According to a survey by Monster.com of 639 small business owners in the U.S., it cost an average of $6,480 for small business owners to replace a “wrong hire” in 2015. That estimate is on the low end of the spectrum. The U.S. Department of Labor estimates it can cost on average one-third of a new hire’s annual salary to find a replacement. Others believe it’s even higher than that. According to a study by the Society for Human Resources Management (SHRM), it can cost up to five times a wrong hire’s annual salary, depending on the circumstances. The person’s position, how long that person was in that position, and the size of the company all contribute to this cost. According to SHRM, a “wrong hire” at a big company earning $80,000 per year (having been in that job over a year) could cost up to $400,000 to replace. And the “wrong hire” of a CEO in a national company can cost millions to replace.
The expense of a “wrong hire” comes right off the bottom line. That is money spent that adds no value to the business, except perhaps in shaping future hiring practices. A “wrong hire” might teach a manager what to avoid in the future; but often doesn’t even do that. Still, it would be nice if that lesson could be learned without paying such a steep price, especially since Harvard Business Review indicates that as much as 80% of employee turnover is due to bad hiring decisions. Perhaps, then, it would be helpful to know which types of people to avoid hiring and how best to recognize those flaws.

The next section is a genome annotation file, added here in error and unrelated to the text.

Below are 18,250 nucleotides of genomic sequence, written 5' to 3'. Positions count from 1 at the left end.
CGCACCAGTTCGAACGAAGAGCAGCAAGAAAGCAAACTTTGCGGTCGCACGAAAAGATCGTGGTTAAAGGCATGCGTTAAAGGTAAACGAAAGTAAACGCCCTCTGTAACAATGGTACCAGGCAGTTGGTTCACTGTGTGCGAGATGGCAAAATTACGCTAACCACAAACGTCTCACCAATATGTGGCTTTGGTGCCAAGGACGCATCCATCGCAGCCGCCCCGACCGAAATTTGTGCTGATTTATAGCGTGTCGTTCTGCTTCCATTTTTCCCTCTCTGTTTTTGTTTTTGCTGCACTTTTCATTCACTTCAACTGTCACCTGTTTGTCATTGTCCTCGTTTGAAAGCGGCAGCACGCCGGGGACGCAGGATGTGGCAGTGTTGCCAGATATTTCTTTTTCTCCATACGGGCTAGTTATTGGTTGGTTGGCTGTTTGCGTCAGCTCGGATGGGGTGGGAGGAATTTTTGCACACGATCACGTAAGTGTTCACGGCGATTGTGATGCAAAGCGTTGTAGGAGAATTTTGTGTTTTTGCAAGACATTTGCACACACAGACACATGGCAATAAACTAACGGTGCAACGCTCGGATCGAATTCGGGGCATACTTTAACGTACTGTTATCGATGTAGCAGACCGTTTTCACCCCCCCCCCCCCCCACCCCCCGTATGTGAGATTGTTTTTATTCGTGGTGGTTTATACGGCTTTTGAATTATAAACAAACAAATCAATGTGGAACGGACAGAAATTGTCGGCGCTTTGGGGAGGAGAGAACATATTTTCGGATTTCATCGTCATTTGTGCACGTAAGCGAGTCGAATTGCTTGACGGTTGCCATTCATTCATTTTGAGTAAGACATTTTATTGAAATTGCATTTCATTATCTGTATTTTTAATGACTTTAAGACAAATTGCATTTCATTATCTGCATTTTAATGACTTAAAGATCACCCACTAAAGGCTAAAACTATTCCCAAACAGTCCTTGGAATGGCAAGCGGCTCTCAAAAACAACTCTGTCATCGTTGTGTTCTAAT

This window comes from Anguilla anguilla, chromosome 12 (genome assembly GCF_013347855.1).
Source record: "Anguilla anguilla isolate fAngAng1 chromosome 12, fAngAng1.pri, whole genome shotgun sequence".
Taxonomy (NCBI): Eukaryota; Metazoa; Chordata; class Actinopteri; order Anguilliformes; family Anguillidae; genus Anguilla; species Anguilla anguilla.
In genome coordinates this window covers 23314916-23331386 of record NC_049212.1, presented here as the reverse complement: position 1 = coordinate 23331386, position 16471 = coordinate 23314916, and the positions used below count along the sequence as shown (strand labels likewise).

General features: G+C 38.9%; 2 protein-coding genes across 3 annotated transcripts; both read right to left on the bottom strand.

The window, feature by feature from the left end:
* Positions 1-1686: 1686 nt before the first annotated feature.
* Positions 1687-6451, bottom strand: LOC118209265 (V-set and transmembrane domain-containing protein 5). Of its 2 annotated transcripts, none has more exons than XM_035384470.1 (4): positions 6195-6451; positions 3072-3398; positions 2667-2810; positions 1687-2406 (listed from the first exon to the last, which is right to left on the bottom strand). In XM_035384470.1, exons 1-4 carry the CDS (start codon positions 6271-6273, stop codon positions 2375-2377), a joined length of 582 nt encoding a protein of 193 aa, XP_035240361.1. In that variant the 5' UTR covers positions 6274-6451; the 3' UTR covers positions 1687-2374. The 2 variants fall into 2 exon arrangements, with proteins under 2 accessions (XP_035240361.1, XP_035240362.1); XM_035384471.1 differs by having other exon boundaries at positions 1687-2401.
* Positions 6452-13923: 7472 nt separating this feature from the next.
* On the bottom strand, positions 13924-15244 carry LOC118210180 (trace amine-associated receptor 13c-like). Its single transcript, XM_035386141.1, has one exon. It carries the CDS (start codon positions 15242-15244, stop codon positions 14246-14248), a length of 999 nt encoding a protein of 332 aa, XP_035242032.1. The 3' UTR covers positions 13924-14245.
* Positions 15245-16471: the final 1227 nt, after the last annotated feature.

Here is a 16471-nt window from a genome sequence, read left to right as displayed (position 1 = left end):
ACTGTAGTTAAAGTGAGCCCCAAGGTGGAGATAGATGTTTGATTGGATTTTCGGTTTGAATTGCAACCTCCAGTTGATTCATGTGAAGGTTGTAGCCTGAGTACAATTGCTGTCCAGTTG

When looking to hire employees, managers often confuse talents, skills, knowledge and strengths. A talent is an innate ability, while a skill is an ability that is learned and nurtured over time. A person might be a naturally-gifted writer even while never having taken any kind of writing class. That is a talent. That same person might also take a course in online advertising and attain the Google Adwords Certification. That is a skill. If that person attends a college and takes a host of classes in business, sales and marketing, that person attains knowledge – and perhaps a degree – in business administration. If that person then gets a job in which she is using her writing talents, online marketing skills, and sales and marketing knowledge, over time this will become her strength. A strength is the ability to consistently produce a positive outcome through superior performance of specific tasks. When a company recruits and hires staff, it looks for people who have particular talents, skills and knowledge.
However, there are certain qualities that are very important for employees to have which are not innate talents, nurtured skills or learned knowledge. These are often traits that are simply a part of who the person is. Over time, some of these traits can be honed, but they are generally not “learnable”. Last week, we considered five of these innate qualities: being on time every day; having a strong work ethic; putting forth maximum effort; having affirmative body language; and having a passion for work. While these might seem like things that can be learned, the truth is that people don’t generally change their work ethic, effort, passion, or body language. They can try to improve those things for a short time, but they usually revert back to their normal level of energy, their true degree of passion, their ingrained body language and their usual work ethic in time. The same is true of their attendance and punctuality. A person might do better for a while, but eventually a person who has a problem with punctuality or attendance will revert back to those bad habits. That is why screening for these qualities in new hires is so important.